5 fantastic Louis Theroux documentary moments
Jimmy Saville, transgender children, drugs, and Scientology: Louis Theroux documentaries cover a great range of subjects. Here are five great scenes that showcase his unique brilliance
Well, not everyone. Louis' documentaries tend to be a mixture of tender and mocking, but you'd probably just remember the 'mocking' aspect if he'd turned up at your house with a cameraman and his trademark faux-naivety. People who believe in UFOs probably feel a bit miffed. Neo-Nazis are understandably upset by his popularity. There are at least a couple of pornstars who feel like the legitimacy of their industry has been called into question.
And let's not forget the Scientologists, who didn't like being the subject of Louis' latest documentary (read our review here). They've even threatened to make their own documentary about the documentary-maker. It wouldn't work. He'd just make a documentary about the whole experience, and it would be better.
Take some advice, Scientologists: you can't beat Louis. He's just too darn unflappable. Too quietly determined. Too funny. If you don't believe us, check out the classic Louis moments below.
ALIEN BROADCASTING from UFOs (1998)
Early series Weird Weekends was an unashamed freak-show, with Louis embedding himself among brazenly nutty enthusiasts and fringe lunatics. In this sense, the 'believers' he met in episode UFOs were fish in a barrel: even Thor Templar, 'Lord Commander of the Earth Protectorate', isn't the best specimen. That honour goes to the Reverend Robert Short, who claims to be the earthbound conduit for a mysterious space-being called Korton.
PICKETING CHILDREN from The Most Hated Family in America (2007)
It's not hard to see why the Westboro Baptist Church are 'the most hated family in America': they themselves hate everybody, and aren't afraid to let the world know it. Thanks to Louis' documentary (and its follow-up), the WBC are famous for picketing the funerals of soldiers while carrying signs that read 'GOD HATES FAGS'. Because the bible says so, apparently.
In the most upsetting scene in this documentary, Louis gently interviews a couple of the church's children, wondering aloud if they know much about the 'cause' they're supporting. Hearing the already-garbled dogma in the mouths of innocents is enough to boil the blood and churn the stomach, but Louis stays characteristically and admirably even-handed, even making the moment funny in a bittersweet kind of way.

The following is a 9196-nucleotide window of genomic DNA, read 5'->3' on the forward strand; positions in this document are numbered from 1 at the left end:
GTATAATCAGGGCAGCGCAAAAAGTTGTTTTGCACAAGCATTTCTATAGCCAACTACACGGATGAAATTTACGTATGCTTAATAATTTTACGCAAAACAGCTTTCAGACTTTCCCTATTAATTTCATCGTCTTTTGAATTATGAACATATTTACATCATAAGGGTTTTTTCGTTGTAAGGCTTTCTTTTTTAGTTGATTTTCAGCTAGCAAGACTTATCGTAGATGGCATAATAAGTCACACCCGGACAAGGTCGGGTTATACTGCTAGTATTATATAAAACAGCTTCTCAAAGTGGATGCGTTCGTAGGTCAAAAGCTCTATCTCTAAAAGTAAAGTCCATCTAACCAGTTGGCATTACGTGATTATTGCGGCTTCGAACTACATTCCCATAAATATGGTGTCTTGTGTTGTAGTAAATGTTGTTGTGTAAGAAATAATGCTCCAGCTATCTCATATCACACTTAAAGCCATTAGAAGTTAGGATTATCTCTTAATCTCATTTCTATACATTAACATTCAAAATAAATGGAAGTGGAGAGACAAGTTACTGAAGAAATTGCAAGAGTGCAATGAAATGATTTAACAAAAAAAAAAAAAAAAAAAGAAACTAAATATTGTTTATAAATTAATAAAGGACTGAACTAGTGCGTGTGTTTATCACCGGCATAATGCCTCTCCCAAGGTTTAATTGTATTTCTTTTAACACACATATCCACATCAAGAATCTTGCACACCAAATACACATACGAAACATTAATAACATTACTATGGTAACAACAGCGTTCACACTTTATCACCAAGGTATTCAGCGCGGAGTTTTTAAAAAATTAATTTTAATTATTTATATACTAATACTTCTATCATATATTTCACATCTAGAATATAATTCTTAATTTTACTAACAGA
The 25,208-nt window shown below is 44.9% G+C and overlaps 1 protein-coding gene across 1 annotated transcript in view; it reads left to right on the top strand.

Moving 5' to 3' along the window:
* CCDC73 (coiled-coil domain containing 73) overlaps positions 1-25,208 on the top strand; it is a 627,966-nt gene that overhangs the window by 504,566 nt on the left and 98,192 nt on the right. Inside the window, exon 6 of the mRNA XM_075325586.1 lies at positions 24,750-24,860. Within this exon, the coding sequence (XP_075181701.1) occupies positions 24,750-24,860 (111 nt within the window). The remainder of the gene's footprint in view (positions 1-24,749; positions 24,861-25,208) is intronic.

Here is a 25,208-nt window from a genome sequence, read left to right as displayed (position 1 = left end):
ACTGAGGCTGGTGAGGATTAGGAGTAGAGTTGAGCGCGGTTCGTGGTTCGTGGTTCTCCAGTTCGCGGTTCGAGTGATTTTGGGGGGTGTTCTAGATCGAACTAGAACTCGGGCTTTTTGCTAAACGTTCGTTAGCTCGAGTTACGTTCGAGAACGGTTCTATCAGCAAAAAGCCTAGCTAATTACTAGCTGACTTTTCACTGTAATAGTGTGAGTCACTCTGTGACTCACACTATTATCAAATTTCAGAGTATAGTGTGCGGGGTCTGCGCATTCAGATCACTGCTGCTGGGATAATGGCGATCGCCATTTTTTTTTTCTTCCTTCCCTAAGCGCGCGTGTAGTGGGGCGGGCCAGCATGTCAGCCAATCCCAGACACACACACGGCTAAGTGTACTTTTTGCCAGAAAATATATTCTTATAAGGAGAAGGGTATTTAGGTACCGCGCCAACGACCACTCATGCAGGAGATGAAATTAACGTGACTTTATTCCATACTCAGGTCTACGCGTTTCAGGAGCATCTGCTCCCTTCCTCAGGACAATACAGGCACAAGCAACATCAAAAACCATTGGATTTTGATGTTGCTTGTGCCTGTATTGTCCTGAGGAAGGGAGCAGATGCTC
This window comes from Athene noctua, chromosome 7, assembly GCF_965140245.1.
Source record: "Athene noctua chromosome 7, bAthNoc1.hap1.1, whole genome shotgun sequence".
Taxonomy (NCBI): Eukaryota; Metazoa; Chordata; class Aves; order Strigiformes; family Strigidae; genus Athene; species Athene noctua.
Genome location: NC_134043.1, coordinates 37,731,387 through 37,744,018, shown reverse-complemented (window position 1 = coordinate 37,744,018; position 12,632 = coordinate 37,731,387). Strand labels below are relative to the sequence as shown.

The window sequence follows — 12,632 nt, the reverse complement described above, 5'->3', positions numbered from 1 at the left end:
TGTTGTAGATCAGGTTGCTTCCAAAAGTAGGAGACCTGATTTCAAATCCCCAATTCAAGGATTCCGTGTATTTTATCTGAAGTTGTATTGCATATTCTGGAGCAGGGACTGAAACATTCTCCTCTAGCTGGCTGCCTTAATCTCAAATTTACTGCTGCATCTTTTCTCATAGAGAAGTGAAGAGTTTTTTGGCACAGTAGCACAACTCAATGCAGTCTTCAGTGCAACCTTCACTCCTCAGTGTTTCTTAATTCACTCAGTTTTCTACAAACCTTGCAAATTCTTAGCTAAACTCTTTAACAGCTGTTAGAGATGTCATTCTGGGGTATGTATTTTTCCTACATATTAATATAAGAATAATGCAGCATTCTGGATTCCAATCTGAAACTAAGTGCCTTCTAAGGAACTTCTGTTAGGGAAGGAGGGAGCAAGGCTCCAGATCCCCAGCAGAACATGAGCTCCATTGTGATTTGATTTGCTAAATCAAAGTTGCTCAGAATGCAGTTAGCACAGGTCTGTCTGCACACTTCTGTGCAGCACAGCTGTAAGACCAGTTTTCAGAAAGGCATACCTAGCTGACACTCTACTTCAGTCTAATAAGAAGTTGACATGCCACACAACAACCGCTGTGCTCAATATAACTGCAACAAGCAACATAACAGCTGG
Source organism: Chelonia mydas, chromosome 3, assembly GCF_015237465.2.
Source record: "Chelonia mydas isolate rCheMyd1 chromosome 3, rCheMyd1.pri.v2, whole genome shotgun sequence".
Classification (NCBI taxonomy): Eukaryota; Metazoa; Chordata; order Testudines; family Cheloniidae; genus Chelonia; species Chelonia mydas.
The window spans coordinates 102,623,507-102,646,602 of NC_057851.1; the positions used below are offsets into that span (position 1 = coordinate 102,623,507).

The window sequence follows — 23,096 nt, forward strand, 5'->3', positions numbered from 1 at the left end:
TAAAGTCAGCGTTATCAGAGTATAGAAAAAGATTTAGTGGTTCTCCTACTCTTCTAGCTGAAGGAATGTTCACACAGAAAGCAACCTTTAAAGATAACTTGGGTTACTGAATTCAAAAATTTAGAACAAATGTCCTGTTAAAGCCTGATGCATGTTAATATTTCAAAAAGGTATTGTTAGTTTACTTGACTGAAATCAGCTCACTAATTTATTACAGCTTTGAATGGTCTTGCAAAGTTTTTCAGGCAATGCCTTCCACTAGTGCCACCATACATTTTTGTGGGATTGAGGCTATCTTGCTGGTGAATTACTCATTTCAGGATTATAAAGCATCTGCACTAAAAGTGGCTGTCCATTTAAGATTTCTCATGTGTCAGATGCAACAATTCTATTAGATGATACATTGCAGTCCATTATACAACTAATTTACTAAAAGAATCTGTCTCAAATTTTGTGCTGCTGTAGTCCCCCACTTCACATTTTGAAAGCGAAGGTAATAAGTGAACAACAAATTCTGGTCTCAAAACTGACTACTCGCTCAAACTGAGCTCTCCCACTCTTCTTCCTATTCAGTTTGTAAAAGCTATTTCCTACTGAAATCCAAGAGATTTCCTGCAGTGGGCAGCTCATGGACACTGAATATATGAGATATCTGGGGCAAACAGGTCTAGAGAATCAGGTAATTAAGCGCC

BLACK TEENAGER ARREST from Law and Disorder in Philadelphia (2008)
A good addition to pre-Black Lives Matter documents of police conduct, this clip from Law and Disorder in Philadelphia demonstrates the tensions inherent to the apprehension of a young black suspect by a team of intimidating white officers.
Even this fairly textbook-seeming arrest seems disproportionately violent and alarming. The young man lying on the pavement openly admits to being 'scared as shit' of the police, of the streets, of everything – and who can blame him? Louis doesn't need to do a lot of journalistic probing in this scene: he just has to bare witness.
PRISON ROMANCE from Louis Theroux Behind Bars (2008)
Louis' MO is to bring humour and faux-innocence to some of the darkest places imaginable, and even the lighter moments have an edge of mockery or sadness. So it's always nice when there's a moment of unqualified warmth and sweetness, especially when it takes place in somewhere as insalubrious as a prison.
Deborah identifies as transgender, but she's incarcerated in a men's prison. At least this means that she can be with fellow felon, the frankly gorgeous Robert. Watching them shyly and sincerely explain their relationship from the bars of their shared cell is heartwarming and interesting in a combination that's typical of Louis' later and more mature films.
JIMMY THE CREEP from When Louis Met Jimmy (2000)
The reputation of this famous and acclaimed documentary is complicated by the posthumous revelations about Savile's disposition and crimes: Louis has even made a recent follow-up film called Louis Theroux: Savile, a kind of mea culpa that is both an apology for and exploration into his failure to unmask the disgusting truth about his subject.
But When Louis Met Jimmy still holds up today, not in spite of what we now know but because of it. Louis wasn't a complete dupe – at least no more so than anyone else – and was willing to probe Savile on the aspects of his character that seemed disingenuous or unsavoury. The result is an uncomfortable, unflattering, and largely mystified portrait that is only finished all these years later, finally completed by what we now know.